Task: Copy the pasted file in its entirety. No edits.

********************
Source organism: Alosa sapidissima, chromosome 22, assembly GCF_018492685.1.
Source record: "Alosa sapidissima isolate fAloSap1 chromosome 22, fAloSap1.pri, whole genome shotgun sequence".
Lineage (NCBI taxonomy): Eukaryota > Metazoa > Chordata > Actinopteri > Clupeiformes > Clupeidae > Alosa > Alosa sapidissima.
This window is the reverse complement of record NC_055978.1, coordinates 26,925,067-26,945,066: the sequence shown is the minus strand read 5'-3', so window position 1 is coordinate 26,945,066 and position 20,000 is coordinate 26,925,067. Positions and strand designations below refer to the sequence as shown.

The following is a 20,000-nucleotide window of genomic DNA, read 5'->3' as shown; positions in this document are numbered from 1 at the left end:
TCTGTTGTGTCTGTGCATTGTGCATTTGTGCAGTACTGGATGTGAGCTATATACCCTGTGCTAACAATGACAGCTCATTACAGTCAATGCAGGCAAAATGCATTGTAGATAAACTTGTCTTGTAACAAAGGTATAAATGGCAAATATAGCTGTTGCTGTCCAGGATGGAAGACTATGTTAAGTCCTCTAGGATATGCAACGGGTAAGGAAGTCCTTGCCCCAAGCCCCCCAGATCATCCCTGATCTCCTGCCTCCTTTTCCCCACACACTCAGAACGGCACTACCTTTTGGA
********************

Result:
Source organism: Alosa sapidissima, chromosome 22, assembly GCF_018492685.1.
Source record: "Alosa sapidissima isolate fAloSap1 chromosome 22, fAloSap1.pri, whole genome shotgun sequence".
Lineage (NCBI taxonomy): Eukaryota > Metazoa > Chordata > Actinopteri > Clupeiformes > Clupeidae > Alosa > Alosa sapidissima.
This window is the reverse complement of record NC_055978.1, coordinates 26,925,067-26,945,066: the sequence shown is the minus strand read 5'-3', so window position 1 is coordinate 26,945,066 and position 20,000 is coordinate 26,925,067. Positions and strand designations below refer to the sequence as shown.

The following is a 20,000-nucleotide window of genomic DNA, read 5'->3' as shown; positions in this document are numbered from 1 at the left end:
TCTGTTGTGTCTGTGCATTGTGCATTTGTGCAGTACTGGATGTGAGCTATATACCCTGTGCTAACAATGACAGCTCATTACAGTCAATGCAGGCAAAATGCATTGTAGATAAACTTGTCTTGTAACAAAGGTATAAATGGCAAATATAGCTGTTGCTGTCCAGGATGGAAGACTATGTTAAGTCCTCTAGGATATGCAACGGGTAAGGAAGTCCTTGCCCCAAGCCCCCCAGATCATCCCTGATCTCCTGCCTCCTTTTCCCCACACACTCAGAACGGCACTACCTTTTGGA